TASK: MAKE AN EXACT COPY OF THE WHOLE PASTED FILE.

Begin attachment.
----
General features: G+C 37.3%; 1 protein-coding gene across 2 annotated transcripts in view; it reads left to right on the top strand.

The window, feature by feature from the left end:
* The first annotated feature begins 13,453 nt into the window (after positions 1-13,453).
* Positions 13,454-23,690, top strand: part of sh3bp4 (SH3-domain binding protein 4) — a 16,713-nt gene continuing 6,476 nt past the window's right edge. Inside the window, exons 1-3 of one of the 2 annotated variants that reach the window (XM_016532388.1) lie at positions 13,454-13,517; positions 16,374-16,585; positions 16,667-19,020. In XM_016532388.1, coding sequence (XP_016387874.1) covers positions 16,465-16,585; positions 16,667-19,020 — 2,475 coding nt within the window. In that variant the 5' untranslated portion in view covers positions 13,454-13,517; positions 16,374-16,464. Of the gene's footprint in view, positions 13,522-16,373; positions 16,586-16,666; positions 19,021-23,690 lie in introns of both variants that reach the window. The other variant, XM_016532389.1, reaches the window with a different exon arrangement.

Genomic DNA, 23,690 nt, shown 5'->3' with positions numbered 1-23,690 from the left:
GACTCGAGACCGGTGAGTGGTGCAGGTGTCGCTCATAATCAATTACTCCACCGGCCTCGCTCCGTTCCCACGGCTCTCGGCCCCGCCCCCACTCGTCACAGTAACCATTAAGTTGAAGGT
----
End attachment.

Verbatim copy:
General features: G+C 37.3%; 1 protein-coding gene across 2 annotated transcripts in view; it reads left to right on the top strand.

The window, feature by feature from the left end:
* The first annotated feature begins 13,453 nt into the window (after positions 1-13,453).
* Positions 13,454-23,690, top strand: part of sh3bp4 (SH3-domain binding protein 4) — a 16,713-nt gene continuing 6,476 nt past the window's right edge. Inside the window, exons 1-3 of one of the 2 annotated variants that reach the window (XM_016532388.1) lie at positions 13,454-13,517; positions 16,374-16,585; positions 16,667-19,020. In XM_016532388.1, coding sequence (XP_016387874.1) covers positions 16,465-16,585; positions 16,667-19,020 — 2,475 coding nt within the window. In that variant the 5' untranslated portion in view covers positions 13,454-13,517; positions 16,374-16,464. Of the gene's footprint in view, positions 13,522-16,373; positions 16,586-16,666; positions 19,021-23,690 lie in introns of both variants that reach the window. The other variant, XM_016532389.1, reaches the window with a different exon arrangement.

Genomic DNA, 23,690 nt, shown 5'->3' with positions numbered 1-23,690 from the left:
GACTCGAGACCGGTGAGTGGTGCAGGTGTCGCTCATAATCAATTACTCCACCGGCCTCGCTCCGTTCCCACGGCTCTCGGCCCCGCCCCCACTCGTCACAGTAACCATTAAGTTGAAGGT